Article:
Once mechanics, presentation, and overall flow are established for a franchise the question then becomes - how long until all of that no longer feels fresh or engaging? Looking at a wide range of genres and titles over the years, the answer to that varies and often comes down to how much is changed, what new features are added, and often none of the above if all of that and the story is good enough to begin with. Shadow of the Tomb Raider is the third release in the chronological reboot of the popular franchise that began in 2013, which now sees an older and wiser Lara emerging as both a responsible and reluctant hero.
But, with the same open-but-linear levels to explore, tombs to discover, rock formations to climb, and enemies to stealth kill. It’s certainly more of the same, but the foundation is still strong – as long as you press ‘X’ before Lara loses her grip.
Ambitious in its narrative scope, with often brilliant moments of scripted action and contemplative and treacherous exploration through a jungle and its ruins - Shadow of the Tomb Raider is a fitting end to an origin story, one that has been a personal favourite for several years now. With development now split across multiple studios, Deux Ex Mankind Divided developer Eidos Montreal takes the lead from Crystal Dynamics to inject what is at times a new feel to the series. The tonal shifts don’t always work, sometimes they’re messy, but there’s a sense of fun and excitement and horror in the same way that series outcast Indiana Jones and the Temple of Doom delighted and frightened kids the world over in the 1980s.
The tonal shift is best represented by the overarching plot set around an upcoming apocalypse which introduces themes of hopelessness and recklessness and even vengeance in ways that are both new and familiar. In the sense that we can still remember that bit in Tomb Raider (2013), where Lara emerges from a pool of blood to make her way through skeletal remains and all sorts of nastiness. Drawing on Mayan and Aztec mythology there are moments along those lines here, thanks to the truly awe-inspiring art direction and locations to discover, but it’s with the human interaction where things go a little crazy.
Instead of emerging from a pool of blood, a vengeance-obsessed Lara instead borrows a cue from Apocalypse Now as she covers herself in mud and armed with only a large knife emerges from some murky water to take on a squad of Trinity troops with steely and icy determination. How that section of the experience plays into the overall story being told, feels integral and important. Which is also cleverly contrasted by the opposite side of the same coin - which leverages Lara’s humanity and connection to the world in which she explores. More so than any Tomb Raider we’ve played.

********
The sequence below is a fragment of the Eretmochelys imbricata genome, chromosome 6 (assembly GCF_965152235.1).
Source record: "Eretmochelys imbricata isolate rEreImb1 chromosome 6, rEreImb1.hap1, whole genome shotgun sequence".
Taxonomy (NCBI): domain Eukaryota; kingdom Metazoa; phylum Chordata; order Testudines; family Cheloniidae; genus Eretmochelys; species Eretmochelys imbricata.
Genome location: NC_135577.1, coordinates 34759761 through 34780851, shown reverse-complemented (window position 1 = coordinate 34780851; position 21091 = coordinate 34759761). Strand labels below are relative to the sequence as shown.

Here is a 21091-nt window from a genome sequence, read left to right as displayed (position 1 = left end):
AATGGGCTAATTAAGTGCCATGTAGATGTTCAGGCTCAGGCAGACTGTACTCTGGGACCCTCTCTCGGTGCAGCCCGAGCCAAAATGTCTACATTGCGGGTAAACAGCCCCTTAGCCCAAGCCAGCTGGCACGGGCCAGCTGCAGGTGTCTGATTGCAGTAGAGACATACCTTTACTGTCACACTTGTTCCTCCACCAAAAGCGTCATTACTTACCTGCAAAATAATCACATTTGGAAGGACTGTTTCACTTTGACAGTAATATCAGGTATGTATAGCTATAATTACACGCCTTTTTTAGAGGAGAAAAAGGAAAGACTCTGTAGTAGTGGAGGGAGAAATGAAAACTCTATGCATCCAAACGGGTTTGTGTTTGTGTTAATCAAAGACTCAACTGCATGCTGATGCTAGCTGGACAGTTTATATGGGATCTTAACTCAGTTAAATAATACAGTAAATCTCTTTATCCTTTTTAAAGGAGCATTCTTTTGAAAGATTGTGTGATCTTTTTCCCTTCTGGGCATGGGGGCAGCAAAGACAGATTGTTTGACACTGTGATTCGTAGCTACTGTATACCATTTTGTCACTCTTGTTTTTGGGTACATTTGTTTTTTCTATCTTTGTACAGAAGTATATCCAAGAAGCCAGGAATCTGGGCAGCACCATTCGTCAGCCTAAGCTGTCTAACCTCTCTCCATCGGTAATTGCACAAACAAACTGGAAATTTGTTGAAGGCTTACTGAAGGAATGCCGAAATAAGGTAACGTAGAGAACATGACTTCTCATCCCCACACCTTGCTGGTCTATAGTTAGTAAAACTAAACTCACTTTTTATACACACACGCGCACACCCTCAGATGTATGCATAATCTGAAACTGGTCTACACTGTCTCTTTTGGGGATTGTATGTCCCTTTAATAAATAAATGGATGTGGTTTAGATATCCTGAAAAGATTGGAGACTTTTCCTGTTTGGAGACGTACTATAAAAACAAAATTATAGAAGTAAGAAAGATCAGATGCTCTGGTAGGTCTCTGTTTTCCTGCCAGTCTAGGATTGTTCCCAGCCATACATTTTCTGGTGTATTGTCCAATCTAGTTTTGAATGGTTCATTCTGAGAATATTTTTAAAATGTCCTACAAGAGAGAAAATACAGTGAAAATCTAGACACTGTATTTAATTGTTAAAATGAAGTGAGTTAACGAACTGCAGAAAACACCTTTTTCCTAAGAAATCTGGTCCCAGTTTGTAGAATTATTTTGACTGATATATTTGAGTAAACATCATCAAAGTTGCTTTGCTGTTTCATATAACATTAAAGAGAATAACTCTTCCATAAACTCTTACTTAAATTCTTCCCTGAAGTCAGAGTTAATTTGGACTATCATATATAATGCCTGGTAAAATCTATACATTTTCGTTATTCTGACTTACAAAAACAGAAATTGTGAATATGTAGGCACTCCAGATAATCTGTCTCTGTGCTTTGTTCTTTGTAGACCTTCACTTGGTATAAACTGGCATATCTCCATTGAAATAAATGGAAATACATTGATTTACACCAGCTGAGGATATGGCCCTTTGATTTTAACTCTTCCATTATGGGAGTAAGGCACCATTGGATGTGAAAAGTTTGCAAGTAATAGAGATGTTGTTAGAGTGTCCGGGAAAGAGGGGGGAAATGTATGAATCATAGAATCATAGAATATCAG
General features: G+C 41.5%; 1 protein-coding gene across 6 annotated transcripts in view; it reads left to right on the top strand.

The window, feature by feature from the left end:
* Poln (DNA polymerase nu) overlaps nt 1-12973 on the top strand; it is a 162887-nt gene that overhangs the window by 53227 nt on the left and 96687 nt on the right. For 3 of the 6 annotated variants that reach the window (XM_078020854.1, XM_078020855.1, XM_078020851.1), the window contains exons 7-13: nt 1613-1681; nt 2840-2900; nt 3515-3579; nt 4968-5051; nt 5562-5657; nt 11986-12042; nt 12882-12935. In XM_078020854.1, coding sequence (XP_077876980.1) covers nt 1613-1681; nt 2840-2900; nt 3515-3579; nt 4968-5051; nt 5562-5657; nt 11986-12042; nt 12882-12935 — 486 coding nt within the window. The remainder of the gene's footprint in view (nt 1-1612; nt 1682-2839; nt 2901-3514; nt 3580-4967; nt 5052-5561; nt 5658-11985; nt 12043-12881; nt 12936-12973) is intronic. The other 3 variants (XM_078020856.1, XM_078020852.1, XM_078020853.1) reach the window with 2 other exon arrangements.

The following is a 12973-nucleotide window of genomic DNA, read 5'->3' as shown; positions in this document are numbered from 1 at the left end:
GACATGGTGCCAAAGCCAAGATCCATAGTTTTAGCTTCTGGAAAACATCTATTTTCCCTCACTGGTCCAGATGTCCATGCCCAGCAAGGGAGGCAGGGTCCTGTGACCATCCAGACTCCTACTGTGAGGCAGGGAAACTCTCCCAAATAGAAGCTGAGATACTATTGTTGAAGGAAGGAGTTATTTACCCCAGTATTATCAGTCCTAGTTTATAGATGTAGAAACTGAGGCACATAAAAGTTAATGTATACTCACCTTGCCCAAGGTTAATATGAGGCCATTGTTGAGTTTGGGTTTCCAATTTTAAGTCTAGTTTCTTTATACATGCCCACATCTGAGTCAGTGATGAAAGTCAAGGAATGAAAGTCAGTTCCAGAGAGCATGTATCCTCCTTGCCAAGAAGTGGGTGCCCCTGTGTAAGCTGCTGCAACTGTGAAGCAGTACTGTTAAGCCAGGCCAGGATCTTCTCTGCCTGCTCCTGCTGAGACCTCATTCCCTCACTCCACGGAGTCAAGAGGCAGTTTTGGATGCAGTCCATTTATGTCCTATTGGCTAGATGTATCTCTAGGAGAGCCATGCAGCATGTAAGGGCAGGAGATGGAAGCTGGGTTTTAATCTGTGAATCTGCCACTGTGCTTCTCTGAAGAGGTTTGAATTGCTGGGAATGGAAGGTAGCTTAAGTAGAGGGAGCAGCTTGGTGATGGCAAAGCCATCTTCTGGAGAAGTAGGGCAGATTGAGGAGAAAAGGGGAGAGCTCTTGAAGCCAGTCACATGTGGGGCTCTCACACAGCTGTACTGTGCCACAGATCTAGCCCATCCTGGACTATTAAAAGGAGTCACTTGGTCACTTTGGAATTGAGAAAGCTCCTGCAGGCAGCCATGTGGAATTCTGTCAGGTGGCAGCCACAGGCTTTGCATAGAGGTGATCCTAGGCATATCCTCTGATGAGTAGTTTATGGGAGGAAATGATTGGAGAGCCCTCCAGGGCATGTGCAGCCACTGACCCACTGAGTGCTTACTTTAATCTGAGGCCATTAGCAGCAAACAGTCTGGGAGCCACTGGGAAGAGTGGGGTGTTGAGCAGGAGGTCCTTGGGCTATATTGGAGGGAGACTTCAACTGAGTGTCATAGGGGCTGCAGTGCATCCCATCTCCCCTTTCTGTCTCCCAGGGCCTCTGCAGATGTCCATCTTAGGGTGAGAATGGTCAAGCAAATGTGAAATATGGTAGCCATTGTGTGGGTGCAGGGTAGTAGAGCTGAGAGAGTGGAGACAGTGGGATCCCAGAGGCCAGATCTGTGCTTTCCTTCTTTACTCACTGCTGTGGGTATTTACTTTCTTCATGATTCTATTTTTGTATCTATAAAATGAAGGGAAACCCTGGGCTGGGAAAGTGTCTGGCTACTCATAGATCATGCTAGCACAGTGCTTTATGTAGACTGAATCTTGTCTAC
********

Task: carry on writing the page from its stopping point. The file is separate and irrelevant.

On paper, the large Hidden City of Paititi may represent an actual digital city and the largest open-area environment in the series to date, but in exploring its farmlands and speaking to both cultists and rebels it adds a layer to Lara’s humanity that aims to increase the overall emotional impact of the ending. Now, it doesn’t always succeed and often this interaction boils down to optional side-quests, a few of which are kind of dull, that have you running from one side of a map to another to find that one thing or speak to that one person. A style of play that never quite gels with the exploration side of Tomb Raider. But still, a new dynamic that doesn’t feel tacked on just to have a town with shops and quests.
There’s a reason for all the new stuff to be found, but none of it drastically changes – to borrow a phrase from the intro to this review – the underlying mechanics, presentation, and overall flow. Shadow is less of a bold new leap for Tomb Raider as it is one that mostly plays it safe by continuing along the same trajectory as the last two titles. New elements, which includes traversal tools like being able to repel using rope and swing from platform to another and expanded underwater locations – increase the verticality of many of the locations. And again, the foundation is still strong, and Shadow regularly slips into the realm of greatness thanks to the various tombs, crypts, and moments when Lara is alone and exploring.